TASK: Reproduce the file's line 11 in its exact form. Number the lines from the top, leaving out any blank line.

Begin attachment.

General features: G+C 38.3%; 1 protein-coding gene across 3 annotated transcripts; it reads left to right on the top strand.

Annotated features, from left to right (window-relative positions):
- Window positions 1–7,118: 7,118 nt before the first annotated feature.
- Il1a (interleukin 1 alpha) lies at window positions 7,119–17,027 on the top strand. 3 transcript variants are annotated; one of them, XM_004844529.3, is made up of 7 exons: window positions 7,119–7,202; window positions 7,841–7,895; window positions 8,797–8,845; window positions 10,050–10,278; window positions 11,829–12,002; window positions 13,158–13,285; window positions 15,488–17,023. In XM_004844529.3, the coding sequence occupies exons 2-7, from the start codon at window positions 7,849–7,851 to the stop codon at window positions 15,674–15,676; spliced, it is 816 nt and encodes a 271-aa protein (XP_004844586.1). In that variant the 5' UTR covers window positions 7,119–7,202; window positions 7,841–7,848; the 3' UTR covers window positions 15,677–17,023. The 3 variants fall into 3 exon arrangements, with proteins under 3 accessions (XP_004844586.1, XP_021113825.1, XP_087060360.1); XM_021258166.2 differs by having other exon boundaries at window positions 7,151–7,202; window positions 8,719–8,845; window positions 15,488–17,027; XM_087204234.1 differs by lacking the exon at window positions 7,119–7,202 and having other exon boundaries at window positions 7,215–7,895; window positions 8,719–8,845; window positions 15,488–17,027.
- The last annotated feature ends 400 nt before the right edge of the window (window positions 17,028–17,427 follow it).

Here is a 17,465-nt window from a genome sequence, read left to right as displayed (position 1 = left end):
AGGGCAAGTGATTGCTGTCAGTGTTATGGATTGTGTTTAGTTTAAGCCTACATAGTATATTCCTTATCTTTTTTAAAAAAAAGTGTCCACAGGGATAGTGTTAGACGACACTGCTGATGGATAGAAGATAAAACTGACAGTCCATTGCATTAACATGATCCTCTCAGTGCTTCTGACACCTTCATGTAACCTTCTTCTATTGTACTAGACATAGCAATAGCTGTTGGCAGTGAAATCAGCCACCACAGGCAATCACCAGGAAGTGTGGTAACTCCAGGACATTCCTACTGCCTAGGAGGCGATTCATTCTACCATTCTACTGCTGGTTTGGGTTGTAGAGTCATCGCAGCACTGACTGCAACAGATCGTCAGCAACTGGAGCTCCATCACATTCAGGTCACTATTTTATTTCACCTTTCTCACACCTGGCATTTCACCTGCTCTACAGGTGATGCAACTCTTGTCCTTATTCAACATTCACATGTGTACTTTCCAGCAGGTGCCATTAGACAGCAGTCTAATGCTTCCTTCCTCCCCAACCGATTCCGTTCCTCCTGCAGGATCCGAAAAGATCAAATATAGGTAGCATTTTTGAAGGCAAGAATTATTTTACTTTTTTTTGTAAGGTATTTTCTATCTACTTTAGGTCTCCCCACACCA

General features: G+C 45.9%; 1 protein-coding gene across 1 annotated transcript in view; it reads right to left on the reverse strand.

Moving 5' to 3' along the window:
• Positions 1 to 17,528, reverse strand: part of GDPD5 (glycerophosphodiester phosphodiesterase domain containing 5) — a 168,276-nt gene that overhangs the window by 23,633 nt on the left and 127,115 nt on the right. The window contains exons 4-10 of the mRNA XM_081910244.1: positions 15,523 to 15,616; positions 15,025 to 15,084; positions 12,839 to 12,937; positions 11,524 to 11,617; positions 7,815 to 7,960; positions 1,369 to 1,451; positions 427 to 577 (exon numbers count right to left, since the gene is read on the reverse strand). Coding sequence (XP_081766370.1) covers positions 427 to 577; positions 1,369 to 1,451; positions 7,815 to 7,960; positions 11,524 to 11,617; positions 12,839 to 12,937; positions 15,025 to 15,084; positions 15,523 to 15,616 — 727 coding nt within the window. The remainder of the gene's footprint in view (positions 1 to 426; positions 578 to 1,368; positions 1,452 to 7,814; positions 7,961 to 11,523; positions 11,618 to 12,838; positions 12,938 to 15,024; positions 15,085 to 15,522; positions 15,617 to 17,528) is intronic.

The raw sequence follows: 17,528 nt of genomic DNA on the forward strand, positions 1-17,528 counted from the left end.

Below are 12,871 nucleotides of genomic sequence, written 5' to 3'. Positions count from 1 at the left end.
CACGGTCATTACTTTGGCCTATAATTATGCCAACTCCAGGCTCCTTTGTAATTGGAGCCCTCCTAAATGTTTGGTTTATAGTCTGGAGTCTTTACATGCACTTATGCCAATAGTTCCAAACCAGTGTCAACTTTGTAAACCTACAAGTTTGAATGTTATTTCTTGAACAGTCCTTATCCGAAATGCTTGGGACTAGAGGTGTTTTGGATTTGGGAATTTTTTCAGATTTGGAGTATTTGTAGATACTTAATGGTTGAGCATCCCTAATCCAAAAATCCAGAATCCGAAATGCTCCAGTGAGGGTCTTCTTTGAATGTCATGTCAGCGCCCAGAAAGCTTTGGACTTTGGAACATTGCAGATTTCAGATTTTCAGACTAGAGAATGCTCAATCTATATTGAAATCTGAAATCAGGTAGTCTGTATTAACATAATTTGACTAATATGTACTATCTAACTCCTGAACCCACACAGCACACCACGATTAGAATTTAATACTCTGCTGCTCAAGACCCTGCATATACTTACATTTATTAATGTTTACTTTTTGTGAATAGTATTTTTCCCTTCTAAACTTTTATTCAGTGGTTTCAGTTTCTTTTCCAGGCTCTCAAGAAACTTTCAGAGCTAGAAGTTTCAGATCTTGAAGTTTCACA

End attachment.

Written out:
The raw sequence follows: 17,528 nt of genomic DNA on the forward strand, positions 1-17,528 counted from the left end.